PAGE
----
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Acting Coach Risa Bramon Garcia Shares a Simple Key to Success
And then there's the secret lurking behind the door of the audition room. What goes on in there? What do they want? What's the key to success in that baffling place and time? Well, like that other "secret," it's pretty simple.
I suspect you've heard and read a lot about the audition process. We all have our opinions. Let's distill it: You come in (you've been invited), join in (we're all trying to figure this out together), bring your version to the table (that's what we're missing), get to it (we need to find it as soon as possible), absolutely go for it (that's what you're there to do), and we'll go anywhere you take us. Okay, maybe it's not easy, but it's not complicated.
First off, I don't like the word "audition." It's toxic. It puts one in the mindset of being judged. Of course there's evaluation and decision making, but if you can embrace an audition as an opportunity to work and those people in the room as your collaborators, you can reframe the whole experience. You're as much a part of this process as anybody else. Nobody's asking you to give up your power. It truly is your time, your space, your chance to work.
We're hoping for and needing you to show up completely in control, self-possessed, fully who you are, ready, and eager to work. We want to see you. We want to know who you are in this role. If you bring your most authentic self to the character, if you can go on a journey for a few minutes and take us along, we're hooked.
Of course you want the job. But don't come in to get the job. You already have a job: For those few minutes, the role is yours. Do it for yourself.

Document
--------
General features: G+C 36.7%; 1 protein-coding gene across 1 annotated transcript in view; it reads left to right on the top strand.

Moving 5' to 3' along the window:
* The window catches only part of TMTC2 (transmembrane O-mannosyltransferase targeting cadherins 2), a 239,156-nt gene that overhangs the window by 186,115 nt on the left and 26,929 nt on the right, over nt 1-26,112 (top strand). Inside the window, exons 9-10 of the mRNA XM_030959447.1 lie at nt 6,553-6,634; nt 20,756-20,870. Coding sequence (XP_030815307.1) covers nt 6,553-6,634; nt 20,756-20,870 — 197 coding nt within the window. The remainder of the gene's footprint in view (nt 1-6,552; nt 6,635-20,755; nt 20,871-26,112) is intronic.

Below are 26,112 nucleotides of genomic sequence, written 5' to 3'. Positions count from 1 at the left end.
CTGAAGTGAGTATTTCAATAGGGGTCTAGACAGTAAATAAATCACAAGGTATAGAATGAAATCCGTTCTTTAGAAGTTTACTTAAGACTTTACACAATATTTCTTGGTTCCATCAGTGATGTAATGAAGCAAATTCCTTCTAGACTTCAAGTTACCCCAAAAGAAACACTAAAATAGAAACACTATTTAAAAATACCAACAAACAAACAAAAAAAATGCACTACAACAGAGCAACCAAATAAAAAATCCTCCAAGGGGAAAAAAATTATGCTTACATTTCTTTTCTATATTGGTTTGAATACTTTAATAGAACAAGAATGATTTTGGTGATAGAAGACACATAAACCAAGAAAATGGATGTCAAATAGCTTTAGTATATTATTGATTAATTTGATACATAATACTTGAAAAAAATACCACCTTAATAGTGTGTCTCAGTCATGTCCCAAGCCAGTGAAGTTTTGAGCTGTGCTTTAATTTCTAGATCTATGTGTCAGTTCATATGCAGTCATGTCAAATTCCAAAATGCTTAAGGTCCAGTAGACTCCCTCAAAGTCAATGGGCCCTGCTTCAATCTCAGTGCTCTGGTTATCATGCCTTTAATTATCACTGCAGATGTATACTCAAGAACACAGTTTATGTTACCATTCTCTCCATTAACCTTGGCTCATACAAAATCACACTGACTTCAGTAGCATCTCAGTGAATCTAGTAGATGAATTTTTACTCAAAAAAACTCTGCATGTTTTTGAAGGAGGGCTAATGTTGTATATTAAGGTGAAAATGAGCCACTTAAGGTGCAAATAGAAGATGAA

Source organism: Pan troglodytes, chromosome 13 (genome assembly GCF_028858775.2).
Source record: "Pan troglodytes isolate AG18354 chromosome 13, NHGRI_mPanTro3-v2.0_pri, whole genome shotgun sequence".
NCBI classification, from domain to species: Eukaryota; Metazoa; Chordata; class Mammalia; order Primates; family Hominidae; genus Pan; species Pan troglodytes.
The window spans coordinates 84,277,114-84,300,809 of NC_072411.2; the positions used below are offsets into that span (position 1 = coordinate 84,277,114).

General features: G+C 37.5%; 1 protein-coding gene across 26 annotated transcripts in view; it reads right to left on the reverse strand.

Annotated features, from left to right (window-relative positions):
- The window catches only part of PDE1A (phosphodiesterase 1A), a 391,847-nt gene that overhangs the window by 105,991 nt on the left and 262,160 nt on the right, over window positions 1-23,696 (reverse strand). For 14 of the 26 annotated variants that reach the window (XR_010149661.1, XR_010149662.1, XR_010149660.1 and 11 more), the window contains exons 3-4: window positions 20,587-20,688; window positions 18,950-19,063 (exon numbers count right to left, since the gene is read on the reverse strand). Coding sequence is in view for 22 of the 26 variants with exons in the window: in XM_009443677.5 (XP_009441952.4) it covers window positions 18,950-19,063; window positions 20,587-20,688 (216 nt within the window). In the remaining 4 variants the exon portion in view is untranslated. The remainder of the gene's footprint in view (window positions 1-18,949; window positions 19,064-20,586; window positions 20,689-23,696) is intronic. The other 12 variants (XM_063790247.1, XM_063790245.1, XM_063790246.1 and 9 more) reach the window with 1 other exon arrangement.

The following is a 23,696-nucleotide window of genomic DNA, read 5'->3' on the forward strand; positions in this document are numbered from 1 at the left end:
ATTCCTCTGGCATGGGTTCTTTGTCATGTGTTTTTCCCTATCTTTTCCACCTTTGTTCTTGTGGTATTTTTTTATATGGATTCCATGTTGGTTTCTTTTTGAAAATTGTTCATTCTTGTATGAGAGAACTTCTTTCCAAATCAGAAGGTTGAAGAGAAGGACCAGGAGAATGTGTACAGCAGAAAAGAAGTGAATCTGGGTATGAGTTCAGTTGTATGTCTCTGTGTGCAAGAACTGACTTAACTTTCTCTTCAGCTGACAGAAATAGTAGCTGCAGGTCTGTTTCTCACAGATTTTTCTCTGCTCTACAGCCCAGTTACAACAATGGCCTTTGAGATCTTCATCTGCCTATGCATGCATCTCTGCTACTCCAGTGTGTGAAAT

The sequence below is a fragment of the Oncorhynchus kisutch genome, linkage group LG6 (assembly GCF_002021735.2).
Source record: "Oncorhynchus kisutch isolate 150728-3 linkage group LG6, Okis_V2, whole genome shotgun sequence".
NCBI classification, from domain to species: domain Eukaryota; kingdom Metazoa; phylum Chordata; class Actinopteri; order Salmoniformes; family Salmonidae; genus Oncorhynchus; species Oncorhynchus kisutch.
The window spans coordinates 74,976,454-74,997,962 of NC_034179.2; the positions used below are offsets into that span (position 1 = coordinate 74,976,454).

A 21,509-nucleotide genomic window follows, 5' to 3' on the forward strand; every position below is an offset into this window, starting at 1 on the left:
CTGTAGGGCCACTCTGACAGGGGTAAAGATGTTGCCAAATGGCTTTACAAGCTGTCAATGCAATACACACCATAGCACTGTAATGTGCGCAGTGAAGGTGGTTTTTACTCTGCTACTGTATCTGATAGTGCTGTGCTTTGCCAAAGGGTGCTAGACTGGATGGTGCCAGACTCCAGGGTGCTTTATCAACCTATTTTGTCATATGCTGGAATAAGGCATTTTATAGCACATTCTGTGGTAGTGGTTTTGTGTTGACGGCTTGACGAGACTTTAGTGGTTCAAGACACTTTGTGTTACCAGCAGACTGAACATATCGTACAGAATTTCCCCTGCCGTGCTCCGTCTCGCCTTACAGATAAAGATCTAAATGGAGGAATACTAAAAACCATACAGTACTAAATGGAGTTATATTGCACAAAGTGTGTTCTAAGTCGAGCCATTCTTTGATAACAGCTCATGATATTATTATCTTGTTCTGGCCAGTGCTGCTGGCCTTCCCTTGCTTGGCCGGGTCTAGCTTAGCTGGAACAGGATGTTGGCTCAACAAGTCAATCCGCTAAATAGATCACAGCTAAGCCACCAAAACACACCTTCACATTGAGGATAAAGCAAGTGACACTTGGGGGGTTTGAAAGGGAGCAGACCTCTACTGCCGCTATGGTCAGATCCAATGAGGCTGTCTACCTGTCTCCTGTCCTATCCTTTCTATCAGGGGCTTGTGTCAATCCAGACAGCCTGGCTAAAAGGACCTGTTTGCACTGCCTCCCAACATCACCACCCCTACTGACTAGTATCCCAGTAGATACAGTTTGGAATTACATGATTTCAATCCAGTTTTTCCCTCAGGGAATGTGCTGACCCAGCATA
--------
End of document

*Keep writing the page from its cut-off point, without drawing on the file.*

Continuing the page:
Be aware that you bring all of who you are with you. As soon as you enter the building, everything about you comes with you. It's palpable. Your energy—what you're feeling and thinking—makes a vital impression. Your preparation has to engender belief in yourself and in the work and letting go of expectation and self-judgment. Everyone has a different process for preparing (and that's a longer conversation). But how much more fun is it to do your work when you've given yourself the luxury of digging down into the material? That's your job. It's part of your daily work as an actor. This is a chance to act; seize it.
Leave your prep at the door. Trust that you've done the work, and now it's time to find it all anew, just as it would be on set or on stage. If you bring your most open, available self and your joy of acting into the room, if you believe that you're welcome there, and if you have the courage to do your work for its own sake, we'll be responsive.
Listen. Know what you're saying and to whom and why. What's at stake for your character? What is it he or she wants? All those basics are often forgotten when your focus isn't on the work but on the job or the jury box. Don't give up all the things you know as an actor. Listen, engage. Treat it as a heightened rehearsal or work session. That will also remind us that we're all there to work. Together.
Keep it simple. You can't show us your entire career in a few minutes. Or the entire script or the character's full life journey. You can do what's in front of you, what's on the page, as fully as possible. Connect with the other character. That will engage us deeply. That will reveal everything.
How are you able to command any room you enter? You've done it a number of times. Some actors do it with their energy—they can "take the room." Others find it inside the role. Whatever it is, all we want is for you to grab our attention. To do that, you have to communicate: "This is me loving my work and showing up for it." Trust in that, and we're putty in your hands.
The audition is a gift. It's a chance to act. To do what you love. It's something you do for you. And it's a gift you give us—one we're really excited to receive.
So trust yourself. This is a crazy process, and the only way to make sense of it is to simply do your work. That's all we want. It's everything. That is the secret. You put that out and it will come back to you. I promise.
I love what Meryl Streep said recently on "60 Minutes": "I mean, I'm not insane. I do know that I'm acting. But you forget about it. Yeah. You kind of—you know when you're doing it right. There's a thrilling suspension of the day-to-day and you're in someone else's head."
If you can do a little of that in the room, you're gold.
Risa Bramon Garcia has worked for the past 30 years as a director, producer, casting director, writer, and teacher. She has directed for film, TV, and the stage and has cast more than 65 feature films. She is currently teaching her master class across the country and Canada and coaches actors individually. Her website is at www.risabg.com.
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